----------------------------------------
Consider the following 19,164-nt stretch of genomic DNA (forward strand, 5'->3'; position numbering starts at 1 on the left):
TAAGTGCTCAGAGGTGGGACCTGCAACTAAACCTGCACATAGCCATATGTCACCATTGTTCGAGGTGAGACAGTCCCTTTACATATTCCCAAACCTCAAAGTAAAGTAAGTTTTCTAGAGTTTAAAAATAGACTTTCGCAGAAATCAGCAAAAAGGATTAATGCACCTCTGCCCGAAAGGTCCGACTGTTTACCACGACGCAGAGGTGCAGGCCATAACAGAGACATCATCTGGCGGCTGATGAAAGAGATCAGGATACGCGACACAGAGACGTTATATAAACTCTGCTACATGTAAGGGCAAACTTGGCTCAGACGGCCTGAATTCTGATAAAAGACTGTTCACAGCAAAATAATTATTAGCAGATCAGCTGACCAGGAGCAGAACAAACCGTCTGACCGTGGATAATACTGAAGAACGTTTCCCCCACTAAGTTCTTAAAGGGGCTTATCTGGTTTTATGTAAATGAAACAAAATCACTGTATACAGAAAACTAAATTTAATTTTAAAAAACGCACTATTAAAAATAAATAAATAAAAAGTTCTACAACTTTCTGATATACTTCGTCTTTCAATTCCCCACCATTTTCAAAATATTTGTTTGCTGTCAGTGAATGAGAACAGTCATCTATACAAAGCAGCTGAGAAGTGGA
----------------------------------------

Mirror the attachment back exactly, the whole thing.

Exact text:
Consider the following 19,164-nt stretch of genomic DNA (forward strand, 5'->3'; position numbering starts at 1 on the left):
TAAGTGCTCAGAGGTGGGACCTGCAACTAAACCTGCACATAGCCATATGTCACCATTGTTCGAGGTGAGACAGTCCCTTTACATATTCCCAAACCTCAAAGTAAAGTAAGTTTTCTAGAGTTTAAAAATAGACTTTCGCAGAAATCAGCAAAAAGGATTAATGCACCTCTGCCCGAAAGGTCCGACTGTTTACCACGACGCAGAGGTGCAGGCCATAACAGAGACATCATCTGGCGGCTGATGAAAGAGATCAGGATACGCGACACAGAGACGTTATATAAACTCTGCTACATGTAAGGGCAAACTTGGCTCAGACGGCCTGAATTCTGATAAAAGACTGTTCACAGCAAAATAATTATTAGCAGATCAGCTGACCAGGAGCAGAACAAACCGTCTGACCGTGGATAATACTGAAGAACGTTTCCCCCACTAAGTTCTTAAAGGGGCTTATCTGGTTTTATGTAAATGAAACAAAATCACTGTATACAGAAAACTAAATTTAATTTTAAAAAACGCACTATTAAAAATAAATAAATAAAAAGTTCTACAACTTTCTGATATACTTCGTCTTTCAATTCCCCACCATTTTCAAAATATTTGTTTGCTGTCAGTGAATGAGAACAGTCATCTATACAAAGCAGCTGAGAAGTGGA